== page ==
Mallakhamb vies for pole position... bottoms up
TSI | July 15, 2007 00:00
A dying art makes an unlikely comeback.
TSI explores the topsy-turvy world of Mallakhamb
Anybody who bothers to even casually surf the television would recall the kitschy, folksy strains of this Happydent White commercial, and even more vividly recall its visuals consisting of men in near-impossible acrobatic poses, smiling and shining in the dark. In that 85-second spot, Perfetti Van Melle not only grabbed eyeballs for its chewing gum, but even drew attention to an ancient Indian art called Mallakhamb.
Our interest piqued, when we sat in attendance to a show of this unique indigenous form of gymnastics, specially put up for TSI in Pune by the Maharashtra Mandal, we were, at once, both awed and proud. As the man – clad in essentials – wound his supple and powerful body around a bare pole driven into the ground, we were to consider ourselves lucky to witness the magnificence of what only comes up now in the rosters of dying arts.
As the name suggests, Mallakhamb is a form of wrestling that combines the ability and vigour of a wrestler (Malla) with the tenacity of a pole (Khamb). Its origins tracing to the time and place of the Peshwa rulers of Pune (Maharashtra) in the 17th century, it was devised by master wrestler in the court of the last Peshwa, Bajirao II – Shri Balambhatdada Deodhar.
The story goes that two champion wrestlers from the Nizam’s court came to Pune and challenged the local wrestlers of the Peshwa court. The two, having trounced all comers from all other princely states, were considered unconquerable. The Peshwa had reasons for concern. It was Balambhatdada who accepted the challenge, who, they believe, invoked the Goddess and, of course – the patron God of Wrestling – Lord Hanuman, to perfect his wrestling skills.
Observing the genius of the gymnasts of the wild – the monkeys – while meditating, he incorporated the wooden pole element into the wrestler’s regimen, thus creating Mallakhamb. And as one would conclude any heroic legend, he went on to defeat the challengers. His efforts at propounding the discipline bore fruit as his protégés took the sport, places.
However, with arrival of the British, most things changed including choice of sports. While the sovereign patrons supported these games to the extent of funding akharas (wresting compounds) with all facilities, their exit resulted in the subsequent erosion of many a skill and sport including the Mallakhamb.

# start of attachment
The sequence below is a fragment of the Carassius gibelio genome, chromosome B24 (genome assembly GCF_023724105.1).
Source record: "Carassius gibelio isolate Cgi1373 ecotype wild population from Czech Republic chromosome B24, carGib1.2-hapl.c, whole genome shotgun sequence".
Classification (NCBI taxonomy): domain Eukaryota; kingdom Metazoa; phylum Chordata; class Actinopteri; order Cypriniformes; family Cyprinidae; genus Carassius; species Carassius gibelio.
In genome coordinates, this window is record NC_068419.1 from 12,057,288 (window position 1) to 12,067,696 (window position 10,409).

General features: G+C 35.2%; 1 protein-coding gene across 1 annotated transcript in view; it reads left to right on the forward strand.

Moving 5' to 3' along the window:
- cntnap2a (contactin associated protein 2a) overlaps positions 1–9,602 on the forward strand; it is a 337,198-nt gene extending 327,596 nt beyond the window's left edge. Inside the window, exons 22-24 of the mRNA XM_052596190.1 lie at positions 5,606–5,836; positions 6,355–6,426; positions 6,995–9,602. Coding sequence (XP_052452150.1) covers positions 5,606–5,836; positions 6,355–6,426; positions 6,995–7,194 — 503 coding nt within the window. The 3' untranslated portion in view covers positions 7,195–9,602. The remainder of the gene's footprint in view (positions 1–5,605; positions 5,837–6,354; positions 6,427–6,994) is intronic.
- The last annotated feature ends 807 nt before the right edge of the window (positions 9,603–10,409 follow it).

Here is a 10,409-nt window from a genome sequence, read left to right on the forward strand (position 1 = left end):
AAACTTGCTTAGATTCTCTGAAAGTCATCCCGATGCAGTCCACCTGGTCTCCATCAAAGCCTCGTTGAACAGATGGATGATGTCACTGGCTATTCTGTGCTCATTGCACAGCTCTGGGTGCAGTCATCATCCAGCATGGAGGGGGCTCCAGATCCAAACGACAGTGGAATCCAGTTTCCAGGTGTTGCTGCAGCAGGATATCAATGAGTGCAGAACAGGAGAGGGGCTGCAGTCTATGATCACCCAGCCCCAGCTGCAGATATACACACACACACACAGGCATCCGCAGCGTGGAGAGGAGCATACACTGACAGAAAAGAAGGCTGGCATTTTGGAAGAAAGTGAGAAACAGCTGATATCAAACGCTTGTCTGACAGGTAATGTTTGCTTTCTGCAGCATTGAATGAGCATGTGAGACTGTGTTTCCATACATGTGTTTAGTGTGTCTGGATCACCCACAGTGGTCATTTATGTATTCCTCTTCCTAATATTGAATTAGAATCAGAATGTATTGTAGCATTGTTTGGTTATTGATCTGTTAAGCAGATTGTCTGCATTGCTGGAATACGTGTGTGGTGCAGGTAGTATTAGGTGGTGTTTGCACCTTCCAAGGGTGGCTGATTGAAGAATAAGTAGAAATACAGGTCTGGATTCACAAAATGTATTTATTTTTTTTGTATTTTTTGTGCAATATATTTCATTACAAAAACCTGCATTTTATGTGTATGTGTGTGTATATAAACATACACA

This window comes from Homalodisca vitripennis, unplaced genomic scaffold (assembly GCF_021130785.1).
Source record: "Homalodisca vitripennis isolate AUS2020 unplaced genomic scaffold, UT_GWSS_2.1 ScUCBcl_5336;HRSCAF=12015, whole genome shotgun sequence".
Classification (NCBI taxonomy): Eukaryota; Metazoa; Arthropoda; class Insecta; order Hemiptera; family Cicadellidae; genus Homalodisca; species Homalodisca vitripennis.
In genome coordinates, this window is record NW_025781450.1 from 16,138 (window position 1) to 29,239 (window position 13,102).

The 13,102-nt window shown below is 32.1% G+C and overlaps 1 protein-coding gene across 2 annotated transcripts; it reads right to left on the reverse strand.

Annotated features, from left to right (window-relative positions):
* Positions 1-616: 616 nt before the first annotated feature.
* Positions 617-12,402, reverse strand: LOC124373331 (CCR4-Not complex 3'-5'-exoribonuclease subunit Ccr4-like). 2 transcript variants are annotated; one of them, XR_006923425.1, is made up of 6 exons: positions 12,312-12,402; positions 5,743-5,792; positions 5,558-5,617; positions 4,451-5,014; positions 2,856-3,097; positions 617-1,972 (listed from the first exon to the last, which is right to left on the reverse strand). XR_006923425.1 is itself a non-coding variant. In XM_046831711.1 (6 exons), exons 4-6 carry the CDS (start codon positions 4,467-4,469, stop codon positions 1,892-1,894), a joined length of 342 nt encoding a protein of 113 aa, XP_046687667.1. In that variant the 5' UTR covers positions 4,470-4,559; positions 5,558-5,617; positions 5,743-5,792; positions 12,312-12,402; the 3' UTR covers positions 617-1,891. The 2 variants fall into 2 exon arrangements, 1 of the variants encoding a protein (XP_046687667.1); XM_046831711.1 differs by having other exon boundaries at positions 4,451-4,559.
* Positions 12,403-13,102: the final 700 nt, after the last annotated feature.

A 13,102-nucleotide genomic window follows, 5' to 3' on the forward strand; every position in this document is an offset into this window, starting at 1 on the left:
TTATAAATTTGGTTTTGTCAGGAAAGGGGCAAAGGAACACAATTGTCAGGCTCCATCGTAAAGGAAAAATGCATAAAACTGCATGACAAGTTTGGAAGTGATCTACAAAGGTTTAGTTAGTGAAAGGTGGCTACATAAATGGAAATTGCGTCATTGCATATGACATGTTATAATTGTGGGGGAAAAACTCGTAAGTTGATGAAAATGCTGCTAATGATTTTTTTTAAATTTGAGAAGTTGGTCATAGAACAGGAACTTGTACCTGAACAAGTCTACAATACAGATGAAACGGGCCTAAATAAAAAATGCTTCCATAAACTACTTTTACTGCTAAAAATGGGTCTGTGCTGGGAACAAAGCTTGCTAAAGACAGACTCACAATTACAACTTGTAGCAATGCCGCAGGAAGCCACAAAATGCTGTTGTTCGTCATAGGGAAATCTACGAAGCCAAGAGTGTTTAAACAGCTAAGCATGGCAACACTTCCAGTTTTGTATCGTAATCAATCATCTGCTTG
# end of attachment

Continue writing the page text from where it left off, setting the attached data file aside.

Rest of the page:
Mallakhamb might have had its final bout a long time ago but for the foresight and enterprise of a few individuals who developed it as an independent sport-cum-body building practice. Notable among them was Maharashatra Mandal in Pune. Initially founded to encourage Indian sports, they soon accommodated Mallakhamb, finding it an ideal instrument for building the body for wrestling (and as an independent art) and added it to their curriculum. At the outset, 16 various types of Mallakhamb were developed to tone up the body in accordance with appropriate tactics of wrestling, but as an independent sport, only five to six types are used. But ask Satyajit Shinde, a Chhatrapati awardee (one of the highest honours in the sport) at the age of twenty, why Indian wrestlers falter in the international arena in spite of the rich tradition, and he says, “Indian wrestling had its traditional norms and regulations which are not quite in sync with the international styles. Consequently, it becomes difficult to catch up. Mallakhamb particularly did not have any place in those, and obviously the skills enhanced by Mallakhamb lost their significance.”
Indian wrestlers however have not yet given up on the unrecognised glory of Mallakhamb. For small consolation, the ‘Hind Kesari’, the highest award for wrestling in the country, is also shared by Mallakhamb.
“Nowadays, there are Mallakhamb associations in the major cities in Maharashtra,” says Dhananjay Damle, Director, Maharashtra Mandal, adding, “It is the Central Government that is to take cognizance of it.” Ironically the sport did not find place in the National Games of 1993 organised at Balewadi, near Pune. Deprived official entry, Mallakhamb was merely put up as an exotic
Discouraged by no means though, the Mandal continues to demonstrate the ‘body art’ in sporting events across the country and abroad. With queries concerning poles and other materials pouring in from various corners, it may not be a lost cause yet. Says Damle, “Look at Yoga. If its growing popularity is a cue, Mallakhamb can do the same with a little effort. We are taking the help of some Yoga specialists and physiotherapists in this regard who will explain scientifically how this sport is beneficial for overall strength and youthfulness.” Gawking on in stupefied admiration, the TSI team was definitely convinced!
Prasoon Joshi, National Creative Director of McCann Erickson – makers of the Happydent campaign – says, “For this ad, we were set to use trained professionals. Luckily, we had people who practiced Mallakhamb… I don’t know if an ad can revive an art form but it can surely contribute!” Here’s hoping the government too does its bit to help revive this potent and spectacular art.